Not Eye Safe
Join Date: Feb 2007
Location: Calgary...now with less oil industry than eco-hipster Vancouver
I was around since the very beginning, I mean literally I was there when the association fees were paid and I proof read the bylaws myself lol
I always tried to nudge them in the right direction, and make the important point known, with great sorrow my insight was often unheard of overlooked.
It started out well enough, we instilled a democracy based around a set of bylaws (legally written in legal language) that governed the association and how it was to be run, basically touched on code of conduct and due process.
The people who founded the democratic council all left or fell out of airsoft, the new people elected didn't understand how to interpret the bylaws and things were added to the rules and bylaws modified that should never have been modified.
Bylaws were interpreted in a way they were never written.
The general "keystone rule set" made by charlietango was modified for legality (no homemade pyro, at all, ever), and turned into the "MAA rules".
Unfortunately the new electees went about attempting to govern airsoft in Mb as an iron fisted dictator would, and had a "join us, play like us, pay our dues" kind of mentality. There was no room on board for people who wanted to play differently (or with pyro).
You joined the MAA, as an individual or as a group or with a field. You used our rule set, obeyed our bylaws, after a few maa games at your field it would be an MAA field and eligible for funds.
Still it went well for a while, however a number of things led to the eventual collapse of the governing body;
-the wrong people in positions of power
-abuse of power and persons in positions of power ignoring bylaw rules (our pres worked for a sponsor)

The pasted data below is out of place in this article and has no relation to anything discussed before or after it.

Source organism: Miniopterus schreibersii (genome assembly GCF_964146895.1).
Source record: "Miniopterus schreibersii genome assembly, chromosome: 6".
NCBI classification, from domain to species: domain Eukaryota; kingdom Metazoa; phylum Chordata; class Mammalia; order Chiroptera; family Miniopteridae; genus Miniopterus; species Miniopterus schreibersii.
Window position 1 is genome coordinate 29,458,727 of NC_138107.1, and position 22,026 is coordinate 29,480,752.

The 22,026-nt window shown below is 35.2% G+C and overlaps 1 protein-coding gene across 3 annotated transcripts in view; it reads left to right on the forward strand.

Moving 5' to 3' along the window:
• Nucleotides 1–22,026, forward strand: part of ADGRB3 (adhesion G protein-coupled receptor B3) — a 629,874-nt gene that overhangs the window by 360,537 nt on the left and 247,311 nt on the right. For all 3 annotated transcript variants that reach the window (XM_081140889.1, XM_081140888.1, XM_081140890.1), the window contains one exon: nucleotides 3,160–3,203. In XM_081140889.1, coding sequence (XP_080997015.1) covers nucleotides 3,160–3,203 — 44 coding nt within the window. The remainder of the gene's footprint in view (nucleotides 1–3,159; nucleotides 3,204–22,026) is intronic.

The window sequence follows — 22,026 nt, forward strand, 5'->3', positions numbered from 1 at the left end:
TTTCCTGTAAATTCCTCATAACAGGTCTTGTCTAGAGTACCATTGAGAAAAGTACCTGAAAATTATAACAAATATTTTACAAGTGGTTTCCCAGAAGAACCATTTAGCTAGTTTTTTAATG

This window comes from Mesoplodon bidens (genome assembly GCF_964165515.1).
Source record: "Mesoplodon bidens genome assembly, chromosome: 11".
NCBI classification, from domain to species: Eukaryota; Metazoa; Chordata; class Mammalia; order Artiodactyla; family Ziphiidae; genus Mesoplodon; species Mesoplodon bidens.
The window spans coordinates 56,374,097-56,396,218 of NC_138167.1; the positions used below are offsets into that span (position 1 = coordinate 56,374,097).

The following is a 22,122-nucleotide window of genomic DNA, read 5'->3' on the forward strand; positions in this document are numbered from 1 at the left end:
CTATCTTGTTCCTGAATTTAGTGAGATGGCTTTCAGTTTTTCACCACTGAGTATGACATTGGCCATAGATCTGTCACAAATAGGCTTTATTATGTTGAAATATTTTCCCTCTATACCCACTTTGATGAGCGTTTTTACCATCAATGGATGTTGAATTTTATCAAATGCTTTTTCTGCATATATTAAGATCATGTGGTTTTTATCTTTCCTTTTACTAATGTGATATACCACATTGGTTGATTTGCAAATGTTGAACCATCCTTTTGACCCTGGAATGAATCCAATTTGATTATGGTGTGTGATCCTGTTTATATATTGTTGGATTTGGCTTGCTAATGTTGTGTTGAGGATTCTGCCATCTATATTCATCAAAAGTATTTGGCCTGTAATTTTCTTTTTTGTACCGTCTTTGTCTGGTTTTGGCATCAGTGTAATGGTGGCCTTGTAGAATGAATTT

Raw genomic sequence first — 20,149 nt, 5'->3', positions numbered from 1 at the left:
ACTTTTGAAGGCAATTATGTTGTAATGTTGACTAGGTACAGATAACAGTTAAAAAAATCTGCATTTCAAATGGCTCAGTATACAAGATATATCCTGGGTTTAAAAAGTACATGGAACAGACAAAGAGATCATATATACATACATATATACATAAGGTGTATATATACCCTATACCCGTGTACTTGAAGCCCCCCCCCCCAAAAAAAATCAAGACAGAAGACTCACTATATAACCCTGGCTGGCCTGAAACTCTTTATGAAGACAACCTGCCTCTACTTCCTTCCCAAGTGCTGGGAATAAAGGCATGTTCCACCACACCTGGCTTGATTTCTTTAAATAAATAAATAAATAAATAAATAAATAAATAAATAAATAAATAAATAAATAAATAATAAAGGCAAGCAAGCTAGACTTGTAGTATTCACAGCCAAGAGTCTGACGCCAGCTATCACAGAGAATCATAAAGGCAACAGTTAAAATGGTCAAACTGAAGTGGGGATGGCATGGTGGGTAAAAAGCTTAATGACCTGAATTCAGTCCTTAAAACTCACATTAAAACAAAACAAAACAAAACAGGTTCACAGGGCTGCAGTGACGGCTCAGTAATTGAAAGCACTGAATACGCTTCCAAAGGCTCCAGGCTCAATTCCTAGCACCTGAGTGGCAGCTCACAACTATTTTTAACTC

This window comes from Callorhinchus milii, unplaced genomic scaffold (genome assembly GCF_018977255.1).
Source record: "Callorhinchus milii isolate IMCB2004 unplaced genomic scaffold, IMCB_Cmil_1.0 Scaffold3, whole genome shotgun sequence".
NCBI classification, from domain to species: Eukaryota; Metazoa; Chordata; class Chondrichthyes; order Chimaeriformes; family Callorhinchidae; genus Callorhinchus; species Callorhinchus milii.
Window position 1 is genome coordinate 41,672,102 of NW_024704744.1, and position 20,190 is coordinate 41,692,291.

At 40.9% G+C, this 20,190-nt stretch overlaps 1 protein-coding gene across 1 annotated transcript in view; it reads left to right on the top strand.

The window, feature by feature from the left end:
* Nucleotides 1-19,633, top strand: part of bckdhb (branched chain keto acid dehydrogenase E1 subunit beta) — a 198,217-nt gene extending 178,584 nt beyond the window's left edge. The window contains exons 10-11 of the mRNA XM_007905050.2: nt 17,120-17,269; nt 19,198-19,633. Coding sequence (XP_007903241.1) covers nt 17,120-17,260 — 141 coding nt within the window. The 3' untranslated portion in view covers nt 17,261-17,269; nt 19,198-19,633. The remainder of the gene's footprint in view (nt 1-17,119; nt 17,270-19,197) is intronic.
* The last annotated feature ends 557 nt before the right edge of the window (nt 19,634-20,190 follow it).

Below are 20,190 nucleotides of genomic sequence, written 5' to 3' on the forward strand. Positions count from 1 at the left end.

-lack of culture, and by that I mean nobody on the council had any ties or acquaintances outside manitoba, and therefore had no insight on how anyone else in Canada has dealt with the problems we were dealing with
-lack of flexibility, the phrase that kept coming back was "why not work with us instead of against us?", but the reality of it was "we're going to argue about this topic until you agree with us"
-lack of a realistic goal or plan. The idea was to unify airsoft in manitoba, the means of which to do so were completely unknown. Nobody on the top level knew why other groups didn't want to join.
-Lack of diplomacy; I actually put forth a position to be an ambassador to outside clubs to find out what others wanted to join, this proposal was more or less scoffed at.
-tight pockets. Despite having money, the association didn't seem to spend it on fields, and once or twice spent a good chunk of cash on things we REALLY didn't need (claymores)
-slow action. Really takes anything for a democracy to get anything accomplished, especially when the higher ups are all volunteers.
-in an attempt to become an official organization, we opted to join the sport Mb association (which really had nothing to do with legitimizing airsoft, it's an association that subsidizes travel costs for vball teams that need to play nationals in Vancouver or some shit), and we made the association "more open". "more open" meaning you no longer had to play airsoft to join....you just needed to be 18+ and have $30 and you could vote on how we played airsoft. And despite being a big hot button topic for 2 years, it turned out that ZERO effort was ever actually put into joining sport Mb....like none...pres gave them a call, they sent some documents, and nothing was ever done beyond that for TWO YEARS.